I think you may be being confused with what happened in 2000,  with the "Odsal settlement",  which came up after the 'superdome' project fell through and the Bulls returned fom Valley Parade. Up to that time the Bulls had a lease under which the council were responsible for maintenance and also took bar profits and anything made from ground advertising and any other uses like speedway for example were all extra money for the council.

 

The new lease [the current primary lease now held by the RFL] after the 'settlement' was for 150 years. Under that lease the club took over maintenance [for which they were given a large sum, and I'm talking a few £millions, in compensation for the remainder of the old lease, under which it was the council's responsibility ] and also got the bars, advertising and the rental for other uses [sublets] and had to pay a small rent to the council. Though the money intended for upkeep is long gone [spent buying success in the noughties] all the other conditions of the lease remain under the secondary lease from the RFL.

 

As primary lease holders I assume the RFL pay the small rent to Bfd Met.

 

I don't think there ever was any question of the council selling the freehold, I think the problem with the ground was with what might happen if someone were to come in and buy out the club in order to grab the 150 year lease on the ground [or 'construction site' as it may well have very quickly become]. The club has been in some kind of financial difficulty ever since the 'settlement' money ran out in the mid noughties - hence the selling and downscaling that went on at the time, so it's a long way from being a far fetched notion, and much as I know absolutely nothing in particular, it would seem that those in charge at the time were worried enough to convince the RFL to buy the lease, so it sounds a little like there were strong rumours floating around.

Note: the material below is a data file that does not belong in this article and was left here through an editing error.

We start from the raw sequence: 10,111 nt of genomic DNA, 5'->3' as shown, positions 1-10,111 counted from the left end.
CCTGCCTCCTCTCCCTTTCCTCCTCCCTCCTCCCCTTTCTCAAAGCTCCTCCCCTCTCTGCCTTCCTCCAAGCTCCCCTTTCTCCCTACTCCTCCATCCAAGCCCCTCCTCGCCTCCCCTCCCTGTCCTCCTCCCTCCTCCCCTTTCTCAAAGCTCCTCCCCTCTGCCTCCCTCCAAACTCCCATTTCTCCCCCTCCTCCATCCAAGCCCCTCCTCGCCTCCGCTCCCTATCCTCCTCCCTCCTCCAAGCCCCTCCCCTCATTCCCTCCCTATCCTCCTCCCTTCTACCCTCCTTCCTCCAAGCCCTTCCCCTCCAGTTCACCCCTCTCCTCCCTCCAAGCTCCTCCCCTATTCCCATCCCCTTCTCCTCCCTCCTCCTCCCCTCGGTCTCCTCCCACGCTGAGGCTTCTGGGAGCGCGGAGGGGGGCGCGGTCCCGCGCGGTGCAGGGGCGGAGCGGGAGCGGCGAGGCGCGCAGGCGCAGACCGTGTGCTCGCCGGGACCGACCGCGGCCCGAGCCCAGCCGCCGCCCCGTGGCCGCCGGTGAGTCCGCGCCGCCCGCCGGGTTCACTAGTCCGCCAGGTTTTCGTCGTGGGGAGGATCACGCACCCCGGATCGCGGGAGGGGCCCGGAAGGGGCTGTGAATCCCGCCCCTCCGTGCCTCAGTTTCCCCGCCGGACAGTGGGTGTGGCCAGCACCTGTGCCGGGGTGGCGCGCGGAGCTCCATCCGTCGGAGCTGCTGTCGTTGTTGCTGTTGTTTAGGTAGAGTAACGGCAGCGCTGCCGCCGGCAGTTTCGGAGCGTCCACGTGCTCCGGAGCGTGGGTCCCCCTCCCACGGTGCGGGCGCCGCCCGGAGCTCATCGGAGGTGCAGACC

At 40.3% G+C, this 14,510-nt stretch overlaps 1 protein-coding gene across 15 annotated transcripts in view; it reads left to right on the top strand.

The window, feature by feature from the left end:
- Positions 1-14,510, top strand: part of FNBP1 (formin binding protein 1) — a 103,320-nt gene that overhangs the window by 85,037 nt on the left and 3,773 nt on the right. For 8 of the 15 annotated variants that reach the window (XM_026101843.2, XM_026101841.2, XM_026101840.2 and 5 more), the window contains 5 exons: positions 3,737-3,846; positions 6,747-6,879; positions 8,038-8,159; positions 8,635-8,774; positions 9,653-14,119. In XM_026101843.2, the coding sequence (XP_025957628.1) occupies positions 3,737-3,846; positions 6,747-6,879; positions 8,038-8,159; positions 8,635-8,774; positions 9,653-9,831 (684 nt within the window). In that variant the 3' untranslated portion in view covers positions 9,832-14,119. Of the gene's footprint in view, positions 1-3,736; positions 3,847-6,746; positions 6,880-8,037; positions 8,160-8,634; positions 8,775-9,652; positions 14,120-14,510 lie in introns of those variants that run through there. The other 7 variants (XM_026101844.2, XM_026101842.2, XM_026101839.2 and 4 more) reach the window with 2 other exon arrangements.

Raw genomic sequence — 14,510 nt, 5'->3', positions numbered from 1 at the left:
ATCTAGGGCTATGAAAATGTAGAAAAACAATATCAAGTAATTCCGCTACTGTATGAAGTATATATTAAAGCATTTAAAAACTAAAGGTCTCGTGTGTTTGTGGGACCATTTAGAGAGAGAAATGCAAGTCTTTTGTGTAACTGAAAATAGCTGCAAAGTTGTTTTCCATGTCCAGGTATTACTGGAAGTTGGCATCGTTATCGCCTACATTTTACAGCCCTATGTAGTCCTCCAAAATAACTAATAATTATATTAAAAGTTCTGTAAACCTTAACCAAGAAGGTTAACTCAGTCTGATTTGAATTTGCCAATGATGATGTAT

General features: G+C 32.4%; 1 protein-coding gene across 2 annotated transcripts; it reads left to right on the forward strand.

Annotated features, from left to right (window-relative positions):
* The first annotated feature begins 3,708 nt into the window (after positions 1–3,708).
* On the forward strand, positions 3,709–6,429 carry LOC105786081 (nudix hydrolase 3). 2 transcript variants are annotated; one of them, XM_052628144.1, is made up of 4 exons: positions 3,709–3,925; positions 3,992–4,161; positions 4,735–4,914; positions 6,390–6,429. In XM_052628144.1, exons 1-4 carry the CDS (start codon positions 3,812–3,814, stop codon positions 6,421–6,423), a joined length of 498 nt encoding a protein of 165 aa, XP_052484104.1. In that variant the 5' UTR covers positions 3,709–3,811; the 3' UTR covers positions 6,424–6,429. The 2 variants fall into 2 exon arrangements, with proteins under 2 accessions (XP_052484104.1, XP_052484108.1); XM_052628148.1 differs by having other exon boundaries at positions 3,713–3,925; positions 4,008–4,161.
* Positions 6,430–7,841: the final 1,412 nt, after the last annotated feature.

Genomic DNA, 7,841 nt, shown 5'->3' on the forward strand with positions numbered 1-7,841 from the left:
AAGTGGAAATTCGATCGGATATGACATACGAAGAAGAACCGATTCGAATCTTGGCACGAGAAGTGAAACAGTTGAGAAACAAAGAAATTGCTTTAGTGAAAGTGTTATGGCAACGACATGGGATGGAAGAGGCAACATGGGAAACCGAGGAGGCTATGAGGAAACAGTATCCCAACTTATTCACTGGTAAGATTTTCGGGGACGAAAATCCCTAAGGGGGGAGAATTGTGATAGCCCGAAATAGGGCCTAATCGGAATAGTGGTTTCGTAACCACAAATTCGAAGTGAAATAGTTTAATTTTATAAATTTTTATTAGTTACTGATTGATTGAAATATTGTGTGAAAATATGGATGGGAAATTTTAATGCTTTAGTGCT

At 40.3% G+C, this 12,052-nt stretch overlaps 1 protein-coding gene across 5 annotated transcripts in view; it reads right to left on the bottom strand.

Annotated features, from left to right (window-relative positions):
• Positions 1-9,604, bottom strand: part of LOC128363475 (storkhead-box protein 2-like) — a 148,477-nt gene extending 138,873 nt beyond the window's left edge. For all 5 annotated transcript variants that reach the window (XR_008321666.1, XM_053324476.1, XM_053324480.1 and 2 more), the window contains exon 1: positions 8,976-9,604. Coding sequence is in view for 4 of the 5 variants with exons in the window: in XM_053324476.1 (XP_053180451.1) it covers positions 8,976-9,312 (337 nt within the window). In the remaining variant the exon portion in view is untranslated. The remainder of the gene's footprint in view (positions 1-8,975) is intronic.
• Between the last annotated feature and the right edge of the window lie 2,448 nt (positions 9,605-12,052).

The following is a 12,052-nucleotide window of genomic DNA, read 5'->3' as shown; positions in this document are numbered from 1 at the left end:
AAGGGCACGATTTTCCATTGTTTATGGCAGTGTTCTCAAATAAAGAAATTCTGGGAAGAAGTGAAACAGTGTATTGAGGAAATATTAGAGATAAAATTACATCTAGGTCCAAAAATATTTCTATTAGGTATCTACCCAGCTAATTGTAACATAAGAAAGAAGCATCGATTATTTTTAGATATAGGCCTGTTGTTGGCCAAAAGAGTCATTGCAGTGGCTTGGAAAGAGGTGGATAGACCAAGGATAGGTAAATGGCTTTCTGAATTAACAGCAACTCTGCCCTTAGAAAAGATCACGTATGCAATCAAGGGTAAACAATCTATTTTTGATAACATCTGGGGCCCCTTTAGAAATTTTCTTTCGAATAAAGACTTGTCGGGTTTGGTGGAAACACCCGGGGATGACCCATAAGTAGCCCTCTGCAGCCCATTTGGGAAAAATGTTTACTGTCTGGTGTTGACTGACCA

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#34 terrywebbisgod

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Posted 08 August 2013 - 01:47 PM

Yes.


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#35 Bulliac

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Posted 08 August 2013 - 01:53 PM

http://www1.skysport.../12268/8649226/

Not entirely sure what that means, but another article says they bought the freehold

http://www.loverugby...dway-plans.html

The article is incorrect, though I guess it's an easy mistake to make. The RFL have never claimed to have the freehold and the journo concerned really should check his facts.


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#36 ckn

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Posted 08 August 2013 - 02:15 PM

Thanks for that. The strange thing is the language around it. Even the Bulls' lawyers called it a purchase of the stadium and a buy and leaseback.

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#37 Johnoco

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Posted 08 August 2013 - 02:16 PM

It's worth bearing in mind that the other clubs, or at least a significant number of them, would have been perfectly happy to see Bradford Bulls close down completely last year.